sports and was intellectually curious. He was a favourite among his 
classmates and took great pride in being both a Muslim and a New Zealander.
He loved the outdoors.

There is the smiling surgeon, Amjad Hamid, 57, who had emigrated to New 
Zealand for a better life with his family 23 years ago. He was a heart 
doctor, always smiling and beloved by his patients. His wife, Hanan, and 
two sons, knew the mosque on Friday was his sanctuary. His sons say their 
mum is really struggling because she loved him so much.

Grandpa Haji-Daoud Nabi, 71, loved his little granddaughter. He always 
stood with her at the door of the Christchurch mosque, her locked to his 
leg as he greeted people inside. He was the first identified victim on 
Friday.

There is the founder of the Christchurch mosque, Mohammed Atta Elayyan, a 
Palestinian refugee. He raised the funds to create a community space for 
New Zealand's Muslims. Here he is smiling with his son. He was killed on 
Friday inside the mosque he built. 

Proud son Talha Rashid, 21, was shot and killed in front of his father,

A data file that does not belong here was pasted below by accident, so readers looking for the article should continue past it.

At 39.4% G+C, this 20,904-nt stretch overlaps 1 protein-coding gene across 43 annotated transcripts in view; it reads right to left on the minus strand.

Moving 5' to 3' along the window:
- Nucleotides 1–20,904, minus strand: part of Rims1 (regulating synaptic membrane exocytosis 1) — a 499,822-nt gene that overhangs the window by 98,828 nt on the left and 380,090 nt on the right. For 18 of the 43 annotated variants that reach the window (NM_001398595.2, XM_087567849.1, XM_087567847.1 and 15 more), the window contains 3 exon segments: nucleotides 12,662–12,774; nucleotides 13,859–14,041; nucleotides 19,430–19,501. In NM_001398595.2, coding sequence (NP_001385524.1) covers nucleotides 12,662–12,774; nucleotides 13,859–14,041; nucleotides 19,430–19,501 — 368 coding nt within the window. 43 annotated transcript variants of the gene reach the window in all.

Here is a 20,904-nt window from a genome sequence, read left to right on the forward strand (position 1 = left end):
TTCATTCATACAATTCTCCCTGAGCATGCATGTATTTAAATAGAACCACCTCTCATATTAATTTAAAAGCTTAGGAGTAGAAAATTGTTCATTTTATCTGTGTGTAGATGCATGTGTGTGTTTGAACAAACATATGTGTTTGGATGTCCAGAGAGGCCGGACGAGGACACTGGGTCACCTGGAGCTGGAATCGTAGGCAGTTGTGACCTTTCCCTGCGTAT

Naeem. He was in college and attended Christchurch mosque with his dad. 
They prayed together and were slain alongside each other.

Madam Speaker, there is story after story. The bravery of the woman, 
Husne Ara Parvin, who threw herself over her husband who was in a 
wheelchair. Linda Armstrong, born in New Zealand, converted to Islam, was 
a warm soul who adopted a boy from Bangladesh. She had grandchildren and 
fought Islamophobia in Christchurch. Every one of these stories is 
utterly heartbreaking. 

It is very difficult at times like this to find the right words. I did 
want to say something about language and Ms White has touched on it. It 
is a shock to us all that the murderer was an Australian. We all feel 
gutted and sick about that, but it is a very important opportunity for us 
to reflect on the kind of language that has been part of our political 
discourse for the past 10 or 15 years that has contaminated our politics 
and has whipped up fear, racism, xenophobia and Islamophobia. 

There is a reason that Tasmania's Muslim community and people of the 
Islamic faith in Australia have felt afraid in recent years, because of 
the contamination of our political discourse. It is very important that 
we challenge this every time we hear it. I am proud to say that I look